Thursday, January 4, 2018

Racists who believe they aren't racists

I love language. I love English. Not in a "Everyone MUST speak English in the USA!" kind of way, but in a "Let's read aloud from Hamlet tonight!" kind of way. I like poetry. I like well-written narratives. I lose myself in a well-crafted novel. I love hearing a well-spoken person deliver a speech where every word feels perfectly, lovingly placed. I correct people speaking on TV, particularly newscasters, sometimes talking back to the TV and sometimes tweeting the channel (I'm sure they love that). I correct myself when I realize I have been using a word incorrectly, or not using proper grammar.

A friend posted a photo on Facebook that had this caption:

This pic of the openly gay son of Alabama’s new senator, staring defiantly into the eyes of the outrageously homophobic VP who’s swearing in his dad, is everything! 

A friend of his commented:

I’m sorry, but just because someone holds a religious opposition to homosexuality does not mean they are homophonic, nor does it mean they hate anyone who is homosexual. This rhetoric and word twisting is infuriating.

So I responded:

"homophobic | ˌhōməˈfōbik | adjective having or showing a dislike of or prejudice against homosexual people: homophobic remarks." Pence is against allowing gay people to marry, for conversion therapy to 'change' gay people to straight, for allowing businesses to be able to fire people who are gay, and against gay couples from adopting children. If we are English speakers and understand the meaning of words as they are defined in the dictionary, yes, the vice-President is homophobic. Were he against all of those same things for black Americans, he would be racist. That's how words work.

And it dawned on me yet again that not only do homophobic people in the USA not want to be called homophobic, but racist people in the USA don't want to be called racist. And I wonder - why?

Homophobic people in the USA say, "I don't HATE gay people. I just don't want them to marry, to adopt children, to be my doctor, to rent an apartment from me, to ask me to dry clean their clothes from their wedding, or to ever mention anything all of the rest of us are allowed to mention - like 'I had a date last night' or 'I think I'm in love' or 'my boyfriend and I just made plans for a vacation to Mexico.' And if my child said he was gay, I want to be able to take him to a counselor who says he can change him and make him straight. But I don't HATE gay people. Jesus tells us to love the sinner, hate the sin! In fact, I have gay friends!"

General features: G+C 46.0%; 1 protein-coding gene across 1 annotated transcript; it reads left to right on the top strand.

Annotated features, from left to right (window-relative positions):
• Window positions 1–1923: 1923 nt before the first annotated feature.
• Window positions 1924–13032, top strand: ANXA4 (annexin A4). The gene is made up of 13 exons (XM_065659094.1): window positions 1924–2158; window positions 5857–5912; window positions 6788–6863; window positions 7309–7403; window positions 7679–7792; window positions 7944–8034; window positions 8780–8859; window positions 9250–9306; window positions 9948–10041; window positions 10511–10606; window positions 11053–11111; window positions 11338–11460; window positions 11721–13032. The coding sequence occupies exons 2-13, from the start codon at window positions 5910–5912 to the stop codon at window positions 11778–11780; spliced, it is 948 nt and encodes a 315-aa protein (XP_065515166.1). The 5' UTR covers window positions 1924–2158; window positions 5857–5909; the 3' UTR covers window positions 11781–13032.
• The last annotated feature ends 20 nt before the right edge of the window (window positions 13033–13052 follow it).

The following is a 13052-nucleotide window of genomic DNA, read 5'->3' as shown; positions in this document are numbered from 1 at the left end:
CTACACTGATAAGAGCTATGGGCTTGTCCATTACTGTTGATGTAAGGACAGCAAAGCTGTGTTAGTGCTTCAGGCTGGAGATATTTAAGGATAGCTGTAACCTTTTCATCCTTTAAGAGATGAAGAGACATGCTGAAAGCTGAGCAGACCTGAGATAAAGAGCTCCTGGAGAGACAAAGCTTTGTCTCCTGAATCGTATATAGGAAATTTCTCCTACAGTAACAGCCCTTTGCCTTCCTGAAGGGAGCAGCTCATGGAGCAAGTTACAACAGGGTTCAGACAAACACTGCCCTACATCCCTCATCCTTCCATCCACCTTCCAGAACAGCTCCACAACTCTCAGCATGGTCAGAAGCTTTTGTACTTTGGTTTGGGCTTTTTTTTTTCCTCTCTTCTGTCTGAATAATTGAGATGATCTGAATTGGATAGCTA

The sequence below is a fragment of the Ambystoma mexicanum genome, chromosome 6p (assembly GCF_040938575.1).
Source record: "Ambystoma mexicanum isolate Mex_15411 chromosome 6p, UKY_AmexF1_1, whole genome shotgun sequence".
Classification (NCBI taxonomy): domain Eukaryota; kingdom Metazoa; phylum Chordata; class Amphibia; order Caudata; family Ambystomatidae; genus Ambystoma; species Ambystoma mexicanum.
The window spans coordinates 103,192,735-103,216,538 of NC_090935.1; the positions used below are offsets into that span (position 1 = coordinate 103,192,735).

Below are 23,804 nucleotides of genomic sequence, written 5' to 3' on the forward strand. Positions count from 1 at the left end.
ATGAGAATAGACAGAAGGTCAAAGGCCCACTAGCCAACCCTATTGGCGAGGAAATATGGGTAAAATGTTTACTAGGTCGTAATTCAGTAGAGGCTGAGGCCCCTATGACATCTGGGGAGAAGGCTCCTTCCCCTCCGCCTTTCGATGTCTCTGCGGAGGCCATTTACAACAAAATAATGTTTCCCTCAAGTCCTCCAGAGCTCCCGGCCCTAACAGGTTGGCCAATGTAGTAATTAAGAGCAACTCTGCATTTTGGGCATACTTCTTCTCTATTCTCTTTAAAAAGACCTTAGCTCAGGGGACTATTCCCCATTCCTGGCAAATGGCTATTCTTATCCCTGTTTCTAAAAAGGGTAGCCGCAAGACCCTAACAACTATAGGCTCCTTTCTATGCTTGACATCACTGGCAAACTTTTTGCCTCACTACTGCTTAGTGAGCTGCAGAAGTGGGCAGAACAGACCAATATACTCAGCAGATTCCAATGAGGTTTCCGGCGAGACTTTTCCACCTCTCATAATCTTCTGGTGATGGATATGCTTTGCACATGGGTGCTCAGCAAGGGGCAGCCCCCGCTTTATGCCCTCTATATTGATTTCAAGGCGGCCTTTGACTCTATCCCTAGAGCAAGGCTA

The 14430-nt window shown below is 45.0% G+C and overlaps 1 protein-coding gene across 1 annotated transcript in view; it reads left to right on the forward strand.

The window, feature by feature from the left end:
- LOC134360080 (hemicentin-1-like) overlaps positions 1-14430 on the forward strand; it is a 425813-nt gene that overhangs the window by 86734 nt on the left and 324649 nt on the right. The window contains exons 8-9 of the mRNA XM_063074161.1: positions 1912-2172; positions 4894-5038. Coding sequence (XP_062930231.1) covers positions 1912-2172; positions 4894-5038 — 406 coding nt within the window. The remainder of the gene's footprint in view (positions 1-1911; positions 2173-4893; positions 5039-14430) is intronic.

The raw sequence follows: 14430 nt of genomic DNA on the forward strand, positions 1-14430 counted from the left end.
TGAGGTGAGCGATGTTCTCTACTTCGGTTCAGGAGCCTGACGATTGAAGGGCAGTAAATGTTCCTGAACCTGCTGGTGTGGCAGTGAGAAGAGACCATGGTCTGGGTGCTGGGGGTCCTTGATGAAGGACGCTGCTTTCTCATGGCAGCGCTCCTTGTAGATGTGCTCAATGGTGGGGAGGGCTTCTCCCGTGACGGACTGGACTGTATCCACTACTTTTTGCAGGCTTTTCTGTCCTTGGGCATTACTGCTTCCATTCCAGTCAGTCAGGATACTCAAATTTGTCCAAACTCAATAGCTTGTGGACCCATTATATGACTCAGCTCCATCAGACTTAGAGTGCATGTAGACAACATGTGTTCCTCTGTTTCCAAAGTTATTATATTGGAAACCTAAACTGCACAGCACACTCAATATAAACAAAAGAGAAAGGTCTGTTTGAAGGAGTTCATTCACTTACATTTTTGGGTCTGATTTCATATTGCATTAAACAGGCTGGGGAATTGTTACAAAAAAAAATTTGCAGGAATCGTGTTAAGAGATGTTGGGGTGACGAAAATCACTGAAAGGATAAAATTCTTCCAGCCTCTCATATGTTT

And racist people in the USA, say, "I don't HATE black people. I just don't want them to date or marry white people, to be my doctor, to be my massage therapist or to rent an apartment from me. I don't want their kids in my kids' schools because they will bring down test scores because most of them can't be as smart or well-behaved as white kids - it's just their biology, they can't really help it. I don't want one as my mayor, or sheriff, or governor, or President. But I don't hate black people! I love their music! And I have black friends!"

I've heard almost all of those actual statements from real people, particularly back in Kentucky. Some of the comments have come from relatives. And I love my family, and I love Kentucky, but, yes, a lot of people there are racists. You might "have black friends", you might not march with the Klan, you might not want to bring back slavery, you might never, ever use racial slurs, you might have black co-workers and you all use the same bathrooms, you might prefer a certain bank teller because she is the nicest of everyone at your bank and she also happens to be black, but, yes, you can still be racist.

Did you see the movie Get Out? If you didn't, stop reading and SEE THAT MOVIE. If you did, keep reading: I loved that movie. I cannot get that movie out of my head. The white characters in that movie, in response to the question, "Are you racist?" would say no. Seriously. They would say no, with great sincerity. When the dad says he would have voted Obama a third term? He means that. Yeah, I know the movie is fiction, but those white characters rang true for me on a level that shakes me to my core. I know those people. They don't lure black people to their homes and steal their souls, but they feel entitled to exploit black Americans economically, to make voting difficult for them, to defund their schools, to pollute their water - and that sense of entitlement makes them RACISTS.

And I know I've singled out racism against black Americans. I fully acknowledge the racism against other perceived races - Arab people, indigenous people of the Americas, Asian people, and on and on. I hear people try to attribute biological traits to Eastern Europeans, to Irish people, to people from a specific province of a country. I've heard Africans from one country disparage as biologically inferior Africans that are also from that same country, but are from a different "tribe." It's all JUST as offensive as any racism, of course. It's just that racism against black Americans is the racism that jumps out at me the most, the one I grew up with.

Racism. Racist. Homophobia. Homophobic. These words have specific meanings. And if the meaning describes you, why not own it? If you don't want to own it, maybe the problem isn't the word - maybe it's you.

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